The odds are good that Gaddafi and Assad will survive their own civil wars. The message that will send is that it's good to be a violently repressive regime. That Western alliances and human rights concessions create a dangerous weakness. And that no matter what deals you make with the United States and Europe, they will sell you out for the sake of some illusory democratic movement.
The winners of the Arab Spring will take that lesson to heart, especially the final beneficiaries of the coups in Egypt and Yemen. Mubarak and Saleh both made the mistake of forgetting what happened to the Shah. And not realizing that Carter's successor was poised for a grander repeat of the Ayatollahs. Their successors will profit by their example.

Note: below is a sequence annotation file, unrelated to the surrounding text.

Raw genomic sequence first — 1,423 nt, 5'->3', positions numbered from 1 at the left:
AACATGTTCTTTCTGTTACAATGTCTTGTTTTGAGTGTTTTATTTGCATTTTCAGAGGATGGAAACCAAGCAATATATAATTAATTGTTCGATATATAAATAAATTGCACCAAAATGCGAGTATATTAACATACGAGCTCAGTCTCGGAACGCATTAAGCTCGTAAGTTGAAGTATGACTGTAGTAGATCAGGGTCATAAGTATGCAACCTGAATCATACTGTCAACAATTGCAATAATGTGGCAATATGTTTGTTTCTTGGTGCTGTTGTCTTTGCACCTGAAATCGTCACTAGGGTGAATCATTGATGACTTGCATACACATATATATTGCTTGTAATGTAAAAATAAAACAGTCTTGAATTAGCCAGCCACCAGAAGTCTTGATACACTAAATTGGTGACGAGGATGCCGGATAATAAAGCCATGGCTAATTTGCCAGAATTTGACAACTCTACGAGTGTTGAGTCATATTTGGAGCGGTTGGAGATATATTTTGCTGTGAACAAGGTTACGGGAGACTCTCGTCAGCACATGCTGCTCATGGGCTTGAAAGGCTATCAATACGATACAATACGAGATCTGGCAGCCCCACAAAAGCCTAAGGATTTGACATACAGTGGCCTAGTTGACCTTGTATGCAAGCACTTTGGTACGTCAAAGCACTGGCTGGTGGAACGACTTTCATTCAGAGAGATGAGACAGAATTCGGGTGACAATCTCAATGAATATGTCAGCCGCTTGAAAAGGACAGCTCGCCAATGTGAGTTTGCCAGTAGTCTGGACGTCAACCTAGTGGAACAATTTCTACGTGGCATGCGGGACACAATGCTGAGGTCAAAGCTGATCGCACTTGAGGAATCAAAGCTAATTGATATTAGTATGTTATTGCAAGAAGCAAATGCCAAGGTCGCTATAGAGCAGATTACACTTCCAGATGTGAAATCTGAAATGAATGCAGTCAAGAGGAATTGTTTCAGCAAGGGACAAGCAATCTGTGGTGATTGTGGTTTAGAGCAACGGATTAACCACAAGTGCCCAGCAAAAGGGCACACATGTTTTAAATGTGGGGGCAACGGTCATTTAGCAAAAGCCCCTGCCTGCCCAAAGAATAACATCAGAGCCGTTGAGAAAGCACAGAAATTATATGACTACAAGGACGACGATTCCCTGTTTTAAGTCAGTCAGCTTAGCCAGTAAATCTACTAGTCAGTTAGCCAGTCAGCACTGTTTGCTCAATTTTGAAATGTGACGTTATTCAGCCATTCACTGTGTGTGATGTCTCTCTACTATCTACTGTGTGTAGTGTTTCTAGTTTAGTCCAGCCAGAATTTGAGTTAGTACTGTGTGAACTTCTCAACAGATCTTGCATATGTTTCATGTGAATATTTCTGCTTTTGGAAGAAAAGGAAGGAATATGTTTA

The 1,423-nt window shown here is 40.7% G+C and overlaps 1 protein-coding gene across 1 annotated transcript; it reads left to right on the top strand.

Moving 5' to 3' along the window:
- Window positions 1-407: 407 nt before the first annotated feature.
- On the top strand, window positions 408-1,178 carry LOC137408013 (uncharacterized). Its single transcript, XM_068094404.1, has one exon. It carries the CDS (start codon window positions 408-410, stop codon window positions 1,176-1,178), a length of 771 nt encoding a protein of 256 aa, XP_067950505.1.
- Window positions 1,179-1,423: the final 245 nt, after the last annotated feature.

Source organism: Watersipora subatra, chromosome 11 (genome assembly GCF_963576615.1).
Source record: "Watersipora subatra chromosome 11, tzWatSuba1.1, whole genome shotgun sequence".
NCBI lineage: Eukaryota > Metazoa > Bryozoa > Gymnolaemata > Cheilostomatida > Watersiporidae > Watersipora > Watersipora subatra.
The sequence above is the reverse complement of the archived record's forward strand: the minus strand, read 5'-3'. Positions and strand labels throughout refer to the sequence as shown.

There will be more repression and Western NGO's will be stepped on. The State Department's favorite local human rights activists will meet with unfortunate accidents similar to those so commonly encountered by Russian human rights activists. If they aren't shot down in the street outright.
The Arab Spring will become an Arab Winter. And the Western media columnists who drove the narrative will go on associating themselves with a grand revolution that failed. The difference between them and A Gay Girl in Damascus will be slight at best. They all worked to manufacture and distribute a narrative that had as much in common with regional realities as Harry Potter does with the British public school system. And they will go on feeding off it, writing books and articles about it, and giving speeches about it at 20k a pop.